Remote working – The headquarter problem

In my last post, I explained that remote working is a life changer. I hope you had time to read the linked blog post in the previous installment. There is an interesting quote in Remote working – Now a business imperative.

Still, the survey found a disconnect between employers and employees in terms of just how often those four walls should come down. On average employees said nine days per month would be the right amount of time to telecommute; employers thought it would be about four. That’s a cultural legacy, Markezich said. “So much of business was built around the workplace,” he said. “But over the past few years technology has made it so people can be more productive spending part of their time working remotely.”

So much of business was built around the workplace. The effect of this cultural legacy becomes apparent when you read the excellent posts from Scott Hanselman:

As we can see, there is a natural bias when you have people working remotely and other working in the headquarter. It is almost an “us” (the headies) vs. “them” (the remoties). But it doesn’t have to be like that! I believe many companies would benefit from fully embracing remote working by removing the headquarters. With that everyone is a remotie. Knowledge can no longer be concealed in the headquarter. Boundaries are removed. All are treated equally. Communication has to happen through the collaboration tools. There are even more benefits for companies. Imagine the costs you safe but no longer needing to pay a magnitude of money for the headquarter infrastructure, heating, electricity and much more.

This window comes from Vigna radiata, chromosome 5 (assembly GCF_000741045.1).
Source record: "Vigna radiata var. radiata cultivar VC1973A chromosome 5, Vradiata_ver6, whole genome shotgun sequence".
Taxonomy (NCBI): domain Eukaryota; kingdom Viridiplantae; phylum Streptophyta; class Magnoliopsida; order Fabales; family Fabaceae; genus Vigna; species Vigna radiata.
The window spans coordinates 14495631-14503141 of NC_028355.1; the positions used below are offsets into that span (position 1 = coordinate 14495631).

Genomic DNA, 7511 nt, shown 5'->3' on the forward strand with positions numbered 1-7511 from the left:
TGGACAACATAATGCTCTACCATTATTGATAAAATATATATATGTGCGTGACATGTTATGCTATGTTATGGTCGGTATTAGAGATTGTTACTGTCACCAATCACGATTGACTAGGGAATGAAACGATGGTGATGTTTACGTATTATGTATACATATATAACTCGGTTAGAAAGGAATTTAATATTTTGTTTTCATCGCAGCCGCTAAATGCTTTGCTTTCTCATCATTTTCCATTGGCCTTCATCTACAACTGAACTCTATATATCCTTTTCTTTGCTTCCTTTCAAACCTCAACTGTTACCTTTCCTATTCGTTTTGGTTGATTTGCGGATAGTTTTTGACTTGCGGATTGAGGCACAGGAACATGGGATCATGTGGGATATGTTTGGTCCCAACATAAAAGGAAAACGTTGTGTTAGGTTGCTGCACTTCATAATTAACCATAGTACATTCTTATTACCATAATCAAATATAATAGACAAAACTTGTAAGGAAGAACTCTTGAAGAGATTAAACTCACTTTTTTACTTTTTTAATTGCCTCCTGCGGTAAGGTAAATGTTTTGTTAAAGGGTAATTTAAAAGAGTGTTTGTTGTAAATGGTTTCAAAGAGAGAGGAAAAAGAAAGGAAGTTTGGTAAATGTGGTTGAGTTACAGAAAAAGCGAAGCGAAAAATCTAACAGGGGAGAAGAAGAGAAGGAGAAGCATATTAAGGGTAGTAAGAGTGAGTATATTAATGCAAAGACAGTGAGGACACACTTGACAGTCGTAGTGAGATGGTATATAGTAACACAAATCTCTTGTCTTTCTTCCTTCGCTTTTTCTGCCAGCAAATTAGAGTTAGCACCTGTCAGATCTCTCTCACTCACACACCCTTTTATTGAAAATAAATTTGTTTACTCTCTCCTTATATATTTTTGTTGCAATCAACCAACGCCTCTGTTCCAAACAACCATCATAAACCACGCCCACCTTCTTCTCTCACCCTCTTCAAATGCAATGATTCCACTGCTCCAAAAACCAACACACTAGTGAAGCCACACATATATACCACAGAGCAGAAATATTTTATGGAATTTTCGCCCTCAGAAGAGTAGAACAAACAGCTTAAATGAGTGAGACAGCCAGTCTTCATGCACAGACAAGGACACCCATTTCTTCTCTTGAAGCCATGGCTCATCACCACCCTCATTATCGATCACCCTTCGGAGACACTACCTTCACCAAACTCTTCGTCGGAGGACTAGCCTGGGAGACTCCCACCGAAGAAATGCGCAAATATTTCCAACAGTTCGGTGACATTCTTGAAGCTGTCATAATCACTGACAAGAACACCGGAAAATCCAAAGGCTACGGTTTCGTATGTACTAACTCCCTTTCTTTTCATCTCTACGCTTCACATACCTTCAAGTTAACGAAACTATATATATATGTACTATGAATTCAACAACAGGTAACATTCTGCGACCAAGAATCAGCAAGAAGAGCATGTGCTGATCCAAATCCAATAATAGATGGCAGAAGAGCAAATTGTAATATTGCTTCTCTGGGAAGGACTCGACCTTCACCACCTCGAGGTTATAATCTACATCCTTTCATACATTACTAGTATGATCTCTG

By the way, Particular Software is a fully dispersed company. There is no headquarter people go to work. Everyone is remote.

Unleash the potential of remote working and get rid of the headquarter problem!

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Daniel Marbach

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